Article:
TARP and the wider push to stimulate the economy have little, at first blush, to do with homeland security or counterterrorism. However, for the companies in this space, the contractors, it could have a significant impact.

One of the issues the government is attempting to deal with is how to make the money move around the system faster. How to make taxpayer dollars not only move freely around taxpayers again, but to ensure that they keep moving around US taxpayers rather than disappearing into paying off debt, or being spent on Chinese goods at Walmart. Although not a comment I’ve been heard to make often, money disappearing into savings and investments at the moment are unhelpful for the economy.

What does that mean for the homeland security community? As I have mentioned before, the economic crisis and President Obama’s recently enfranchised masses may combine for outrage over the coming 12 months if there are no improvements to the economy. Police departments should be reviewing their crowd-control policies and training now, because I feel it likely that for some they will be tested soon.

Having lectured at one of the largest police forces in the country recently, I know that some are already reading the writing on the wall, and reaching out to those with the relevant expertise to deal with the potential culture shift in protesters from the generally amicable protest profile in the US to a more Western European model — agitators and agitator tactics are much more mobile now, something we saw at the DNC.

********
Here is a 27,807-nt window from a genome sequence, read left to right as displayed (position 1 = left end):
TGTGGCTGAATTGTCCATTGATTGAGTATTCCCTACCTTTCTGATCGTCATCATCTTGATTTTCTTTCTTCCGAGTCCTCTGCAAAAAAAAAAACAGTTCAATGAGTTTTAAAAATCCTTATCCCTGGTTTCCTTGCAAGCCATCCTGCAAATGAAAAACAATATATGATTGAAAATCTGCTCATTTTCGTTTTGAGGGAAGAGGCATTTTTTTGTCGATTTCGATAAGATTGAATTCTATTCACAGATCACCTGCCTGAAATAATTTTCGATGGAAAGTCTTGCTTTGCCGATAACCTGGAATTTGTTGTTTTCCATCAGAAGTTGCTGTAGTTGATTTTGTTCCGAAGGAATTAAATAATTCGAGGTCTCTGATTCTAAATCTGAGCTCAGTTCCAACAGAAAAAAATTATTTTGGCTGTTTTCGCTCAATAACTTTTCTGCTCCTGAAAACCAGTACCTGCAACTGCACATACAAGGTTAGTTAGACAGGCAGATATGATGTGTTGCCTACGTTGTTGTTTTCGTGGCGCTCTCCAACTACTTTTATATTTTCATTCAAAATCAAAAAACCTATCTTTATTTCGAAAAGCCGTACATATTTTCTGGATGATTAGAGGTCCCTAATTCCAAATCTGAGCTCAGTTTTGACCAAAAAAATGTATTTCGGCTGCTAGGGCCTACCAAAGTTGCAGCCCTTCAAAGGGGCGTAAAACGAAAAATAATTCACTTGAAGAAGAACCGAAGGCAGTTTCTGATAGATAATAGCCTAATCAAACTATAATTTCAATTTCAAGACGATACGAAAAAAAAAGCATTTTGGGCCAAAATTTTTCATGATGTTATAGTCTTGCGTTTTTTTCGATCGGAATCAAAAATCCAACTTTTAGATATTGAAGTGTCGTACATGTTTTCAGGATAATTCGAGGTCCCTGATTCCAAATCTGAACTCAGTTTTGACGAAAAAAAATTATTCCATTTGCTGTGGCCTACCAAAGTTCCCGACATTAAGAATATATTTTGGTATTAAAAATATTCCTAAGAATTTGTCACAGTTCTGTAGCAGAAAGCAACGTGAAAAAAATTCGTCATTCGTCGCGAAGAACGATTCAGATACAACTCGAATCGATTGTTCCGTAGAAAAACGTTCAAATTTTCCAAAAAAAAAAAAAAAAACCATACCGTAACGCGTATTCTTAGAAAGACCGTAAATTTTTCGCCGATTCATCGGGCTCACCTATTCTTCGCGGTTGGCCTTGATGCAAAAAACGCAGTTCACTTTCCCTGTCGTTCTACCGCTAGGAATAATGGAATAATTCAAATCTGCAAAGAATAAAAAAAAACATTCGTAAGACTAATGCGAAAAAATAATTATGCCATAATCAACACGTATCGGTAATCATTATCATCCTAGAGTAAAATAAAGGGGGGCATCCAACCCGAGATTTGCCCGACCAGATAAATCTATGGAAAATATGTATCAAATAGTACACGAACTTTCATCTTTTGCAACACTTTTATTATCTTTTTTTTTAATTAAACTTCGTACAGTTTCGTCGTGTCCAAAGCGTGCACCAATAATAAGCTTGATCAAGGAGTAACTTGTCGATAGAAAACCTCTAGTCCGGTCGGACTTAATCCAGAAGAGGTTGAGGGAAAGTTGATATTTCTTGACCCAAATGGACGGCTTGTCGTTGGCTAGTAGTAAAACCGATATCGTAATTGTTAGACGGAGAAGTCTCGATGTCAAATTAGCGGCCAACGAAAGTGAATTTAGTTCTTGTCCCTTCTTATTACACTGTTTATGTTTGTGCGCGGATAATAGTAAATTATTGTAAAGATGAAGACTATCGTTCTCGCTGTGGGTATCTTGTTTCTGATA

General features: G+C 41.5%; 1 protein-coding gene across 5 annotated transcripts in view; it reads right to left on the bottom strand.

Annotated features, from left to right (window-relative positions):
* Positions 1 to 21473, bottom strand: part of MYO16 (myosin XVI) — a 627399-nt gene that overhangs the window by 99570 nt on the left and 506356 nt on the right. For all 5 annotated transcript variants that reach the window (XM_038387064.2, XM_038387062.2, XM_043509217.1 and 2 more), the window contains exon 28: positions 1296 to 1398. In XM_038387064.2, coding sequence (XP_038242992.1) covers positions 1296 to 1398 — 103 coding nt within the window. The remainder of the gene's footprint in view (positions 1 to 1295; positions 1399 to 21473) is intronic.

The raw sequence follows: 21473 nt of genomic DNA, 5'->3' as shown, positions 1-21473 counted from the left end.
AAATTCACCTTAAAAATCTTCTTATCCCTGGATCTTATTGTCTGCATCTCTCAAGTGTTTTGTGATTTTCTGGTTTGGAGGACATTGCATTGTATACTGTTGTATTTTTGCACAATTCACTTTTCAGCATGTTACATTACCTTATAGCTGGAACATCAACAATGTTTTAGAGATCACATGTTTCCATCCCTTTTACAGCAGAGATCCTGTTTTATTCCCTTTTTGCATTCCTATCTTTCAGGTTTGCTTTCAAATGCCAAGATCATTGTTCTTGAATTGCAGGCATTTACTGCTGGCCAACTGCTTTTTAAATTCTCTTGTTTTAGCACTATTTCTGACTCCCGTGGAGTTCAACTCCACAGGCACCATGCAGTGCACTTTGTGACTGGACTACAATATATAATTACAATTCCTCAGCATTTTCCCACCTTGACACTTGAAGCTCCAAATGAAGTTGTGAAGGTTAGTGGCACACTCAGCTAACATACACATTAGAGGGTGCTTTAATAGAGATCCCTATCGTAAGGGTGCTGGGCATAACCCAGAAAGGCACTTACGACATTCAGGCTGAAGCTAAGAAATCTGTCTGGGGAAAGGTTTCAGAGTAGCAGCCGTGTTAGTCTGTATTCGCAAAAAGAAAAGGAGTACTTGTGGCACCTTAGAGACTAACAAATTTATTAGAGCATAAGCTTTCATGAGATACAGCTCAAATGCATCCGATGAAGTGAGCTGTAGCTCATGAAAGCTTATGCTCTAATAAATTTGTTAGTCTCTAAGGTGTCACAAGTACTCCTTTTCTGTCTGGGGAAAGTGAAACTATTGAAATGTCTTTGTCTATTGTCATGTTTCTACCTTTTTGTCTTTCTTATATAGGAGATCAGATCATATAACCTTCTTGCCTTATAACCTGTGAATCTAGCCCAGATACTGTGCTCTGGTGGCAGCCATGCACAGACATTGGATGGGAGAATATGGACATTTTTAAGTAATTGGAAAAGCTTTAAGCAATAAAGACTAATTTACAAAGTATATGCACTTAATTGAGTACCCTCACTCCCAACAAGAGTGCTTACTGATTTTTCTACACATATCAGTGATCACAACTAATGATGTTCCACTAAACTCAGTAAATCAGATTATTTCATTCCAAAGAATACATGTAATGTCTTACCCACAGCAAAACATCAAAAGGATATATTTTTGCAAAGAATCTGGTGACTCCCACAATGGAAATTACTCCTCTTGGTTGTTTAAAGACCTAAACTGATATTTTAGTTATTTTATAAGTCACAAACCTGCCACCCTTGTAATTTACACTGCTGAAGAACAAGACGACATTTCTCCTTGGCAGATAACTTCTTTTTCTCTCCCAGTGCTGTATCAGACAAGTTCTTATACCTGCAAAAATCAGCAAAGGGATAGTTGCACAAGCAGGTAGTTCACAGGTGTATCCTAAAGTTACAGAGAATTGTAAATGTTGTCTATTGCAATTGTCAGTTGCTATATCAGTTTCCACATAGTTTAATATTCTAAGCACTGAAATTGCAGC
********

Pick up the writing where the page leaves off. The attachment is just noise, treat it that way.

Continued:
Efforts to stimulate the economy may also, over time, affect the decision-making process as it relates to government contracting. Arguably from an economic perspective a privately held, small business is a much better economic bet than a publicly held entity at this time; profit margins are smaller and there is no requirement to meet shareholder obligations or to pay large compensation. The industry’s small businesses are hunkering down, as they are in all sectors, and fighting through; using them as the source of products and services will enable government to far more directly target the areas into which government funds are being spent, and with whom.

Certainly no single measure will be perfect, but given that elements of contracting are open to review anyway, now is the time that the allocation system is examined with a view to providing additional economic benefit.